Shortage of skills hurts South African construction industry
A skills shortage continues to hurt the South African construction industry, a new survey has revealed. The Construction Industry Development Board and Bureau for Economic Research SME Business Conditions Survey for 2016 Q1 indicates that general builder confidence dropped from 46 to 44 in the first quarter of 2016, which is attributed to a slowdown in building activity and increasing pressure on profitability.
The research shows that general builders in Grades 5 and 6 and Grades 7 and 8 recorded higher confidence levels, improving by five and nine index points respectively, while general builders in Grades 3 and 4 dropped 24 index points.
Despite the raise in Grades 7 and 8, confidence remains below the 50 point mark that is the cutoff point between contraction and expansion. Considering the whole region, business confidence rose in the KwaZulu-Natal and Eastern Cape. However general builders in Gauteng and Western Cape were not satisfied with current business conditions compared to the fourth quarter of 2015.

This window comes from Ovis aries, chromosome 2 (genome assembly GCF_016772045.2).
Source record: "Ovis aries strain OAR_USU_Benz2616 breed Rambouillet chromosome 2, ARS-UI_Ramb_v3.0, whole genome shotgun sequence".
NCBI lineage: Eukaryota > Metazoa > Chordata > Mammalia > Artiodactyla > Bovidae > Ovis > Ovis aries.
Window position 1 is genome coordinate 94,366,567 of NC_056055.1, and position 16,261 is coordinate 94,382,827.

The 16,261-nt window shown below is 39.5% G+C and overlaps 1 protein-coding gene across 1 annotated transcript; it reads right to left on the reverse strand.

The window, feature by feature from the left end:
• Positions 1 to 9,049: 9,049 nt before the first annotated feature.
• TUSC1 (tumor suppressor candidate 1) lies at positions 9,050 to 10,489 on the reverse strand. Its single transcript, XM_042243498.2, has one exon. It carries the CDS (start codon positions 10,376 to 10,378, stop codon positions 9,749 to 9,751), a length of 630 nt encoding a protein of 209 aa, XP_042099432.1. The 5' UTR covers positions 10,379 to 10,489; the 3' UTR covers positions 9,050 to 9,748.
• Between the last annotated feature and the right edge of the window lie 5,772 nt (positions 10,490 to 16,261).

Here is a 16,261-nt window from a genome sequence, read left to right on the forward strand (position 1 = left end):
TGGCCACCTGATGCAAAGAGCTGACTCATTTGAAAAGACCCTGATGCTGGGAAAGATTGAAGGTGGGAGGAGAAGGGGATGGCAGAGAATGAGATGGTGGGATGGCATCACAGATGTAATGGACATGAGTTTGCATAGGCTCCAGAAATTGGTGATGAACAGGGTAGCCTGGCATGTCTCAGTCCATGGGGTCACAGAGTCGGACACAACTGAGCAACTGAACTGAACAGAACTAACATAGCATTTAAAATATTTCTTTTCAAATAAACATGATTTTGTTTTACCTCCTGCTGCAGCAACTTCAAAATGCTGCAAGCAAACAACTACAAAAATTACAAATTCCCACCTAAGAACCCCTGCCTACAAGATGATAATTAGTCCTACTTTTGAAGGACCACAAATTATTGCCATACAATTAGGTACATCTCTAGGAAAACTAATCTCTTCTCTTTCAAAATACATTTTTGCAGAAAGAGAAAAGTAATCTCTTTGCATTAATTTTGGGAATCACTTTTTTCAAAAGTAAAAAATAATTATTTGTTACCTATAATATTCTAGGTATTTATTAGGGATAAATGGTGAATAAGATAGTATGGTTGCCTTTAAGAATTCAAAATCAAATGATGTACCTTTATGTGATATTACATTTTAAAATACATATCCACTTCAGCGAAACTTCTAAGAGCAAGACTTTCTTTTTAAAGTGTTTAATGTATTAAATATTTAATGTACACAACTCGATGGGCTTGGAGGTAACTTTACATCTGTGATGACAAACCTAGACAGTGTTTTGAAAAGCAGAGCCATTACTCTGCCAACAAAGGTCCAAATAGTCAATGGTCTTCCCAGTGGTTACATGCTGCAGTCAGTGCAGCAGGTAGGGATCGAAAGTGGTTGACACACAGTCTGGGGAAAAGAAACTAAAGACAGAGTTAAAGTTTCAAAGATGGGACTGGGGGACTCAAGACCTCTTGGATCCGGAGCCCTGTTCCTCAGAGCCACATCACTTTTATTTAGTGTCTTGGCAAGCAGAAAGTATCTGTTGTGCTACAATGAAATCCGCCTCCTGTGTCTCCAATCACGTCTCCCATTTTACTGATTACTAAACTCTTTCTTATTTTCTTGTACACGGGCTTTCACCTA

Regionally, Gauteng recorded an improvement of nine index points while KwaZulu-Natal, the Western Cape and Eastern Cape declined by two, five and 12 percentage points respectively.
PwC’s third edition of South Africa Construction confirms these findings, with South Africa’s construction industry in 2015 being characterised by industrial actions, delays on projects and questions raised around safety concerns on structural projects.
According to the survey, lack of access to work remains a challenge for both general building and civil engineering class of works in all grades, at a net balance of 70%.